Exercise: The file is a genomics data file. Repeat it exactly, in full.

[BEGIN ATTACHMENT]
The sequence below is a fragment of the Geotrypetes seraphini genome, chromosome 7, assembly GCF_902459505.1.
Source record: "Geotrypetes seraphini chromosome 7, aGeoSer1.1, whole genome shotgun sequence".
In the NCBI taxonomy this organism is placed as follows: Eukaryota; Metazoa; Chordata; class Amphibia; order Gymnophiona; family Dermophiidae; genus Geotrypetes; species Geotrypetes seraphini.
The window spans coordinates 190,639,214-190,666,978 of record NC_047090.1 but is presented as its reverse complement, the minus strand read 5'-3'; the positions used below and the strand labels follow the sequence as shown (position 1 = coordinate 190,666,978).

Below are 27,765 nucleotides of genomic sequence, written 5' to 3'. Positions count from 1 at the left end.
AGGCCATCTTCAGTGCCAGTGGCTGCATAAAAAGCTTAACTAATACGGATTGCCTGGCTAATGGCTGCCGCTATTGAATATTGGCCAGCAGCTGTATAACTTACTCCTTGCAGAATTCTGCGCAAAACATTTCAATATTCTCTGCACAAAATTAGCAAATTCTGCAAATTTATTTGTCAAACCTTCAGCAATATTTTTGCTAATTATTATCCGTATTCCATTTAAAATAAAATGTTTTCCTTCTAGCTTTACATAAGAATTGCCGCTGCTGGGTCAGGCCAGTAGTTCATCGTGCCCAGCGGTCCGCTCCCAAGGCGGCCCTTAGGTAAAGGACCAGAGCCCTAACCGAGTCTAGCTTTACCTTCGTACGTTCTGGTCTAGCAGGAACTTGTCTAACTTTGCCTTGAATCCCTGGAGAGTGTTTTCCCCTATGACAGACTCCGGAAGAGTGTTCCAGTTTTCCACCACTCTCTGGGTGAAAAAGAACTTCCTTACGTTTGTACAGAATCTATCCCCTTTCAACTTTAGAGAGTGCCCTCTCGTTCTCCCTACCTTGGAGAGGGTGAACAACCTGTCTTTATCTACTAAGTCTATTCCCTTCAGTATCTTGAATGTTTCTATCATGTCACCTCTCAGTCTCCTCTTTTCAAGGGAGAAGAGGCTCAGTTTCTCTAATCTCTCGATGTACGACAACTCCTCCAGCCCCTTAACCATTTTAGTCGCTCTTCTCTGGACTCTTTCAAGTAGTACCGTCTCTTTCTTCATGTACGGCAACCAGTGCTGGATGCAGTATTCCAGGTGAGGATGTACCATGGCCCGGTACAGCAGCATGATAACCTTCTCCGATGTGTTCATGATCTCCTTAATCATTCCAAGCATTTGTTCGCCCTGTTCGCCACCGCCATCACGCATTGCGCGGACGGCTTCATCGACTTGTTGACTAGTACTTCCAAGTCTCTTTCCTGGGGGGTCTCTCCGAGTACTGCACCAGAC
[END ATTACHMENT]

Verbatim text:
The sequence below is a fragment of the Geotrypetes seraphini genome, chromosome 7, assembly GCF_902459505.1.
Source record: "Geotrypetes seraphini chromosome 7, aGeoSer1.1, whole genome shotgun sequence".
In the NCBI taxonomy this organism is placed as follows: Eukaryota; Metazoa; Chordata; class Amphibia; order Gymnophiona; family Dermophiidae; genus Geotrypetes; species Geotrypetes seraphini.
The window spans coordinates 190,639,214-190,666,978 of record NC_047090.1 but is presented as its reverse complement, the minus strand read 5'-3'; the positions used below and the strand labels follow the sequence as shown (position 1 = coordinate 190,666,978).

Below are 27,765 nucleotides of genomic sequence, written 5' to 3'. Positions count from 1 at the left end.
AGGCCATCTTCAGTGCCAGTGGCTGCATAAAAAGCTTAACTAATACGGATTGCCTGGCTAATGGCTGCCGCTATTGAATATTGGCCAGCAGCTGTATAACTTACTCCTTGCAGAATTCTGCGCAAAACATTTCAATATTCTCTGCACAAAATTAGCAAATTCTGCAAATTTATTTGTCAAACCTTCAGCAATATTTTTGCTAATTATTATCCGTATTCCATTTAAAATAAAATGTTTTCCTTCTAGCTTTACATAAGAATTGCCGCTGCTGGGTCAGGCCAGTAGTTCATCGTGCCCAGCGGTCCGCTCCCAAGGCGGCCCTTAGGTAAAGGACCAGAGCCCTAACCGAGTCTAGCTTTACCTTCGTACGTTCTGGTCTAGCAGGAACTTGTCTAACTTTGCCTTGAATCCCTGGAGAGTGTTTTCCCCTATGACAGACTCCGGAAGAGTGTTCCAGTTTTCCACCACTCTCTGGGTGAAAAAGAACTTCCTTACGTTTGTACAGAATCTATCCCCTTTCAACTTTAGAGAGTGCCCTCTCGTTCTCCCTACCTTGGAGAGGGTGAACAACCTGTCTTTATCTACTAAGTCTATTCCCTTCAGTATCTTGAATGTTTCTATCATGTCACCTCTCAGTCTCCTCTTTTCAAGGGAGAAGAGGCTCAGTTTCTCTAATCTCTCGATGTACGACAACTCCTCCAGCCCCTTAACCATTTTAGTCGCTCTTCTCTGGACTCTTTCAAGTAGTACCGTCTCTTTCTTCATGTACGGCAACCAGTGCTGGATGCAGTATTCCAGGTGAGGATGTACCATGGCCCGGTACAGCAGCATGATAACCTTCTCCGATGTGTTCATGATCTCCTTAATCATTCCAAGCATTTGTTCGCCCTGTTCGCCACCGCCATCACGCATTGCGCGGACGGCTTCATCGACTTGTTGACTAGTACTTCCAAGTCTCTTTCCTGGGGGGTCTCTCCGAGTACTGCACCAGAC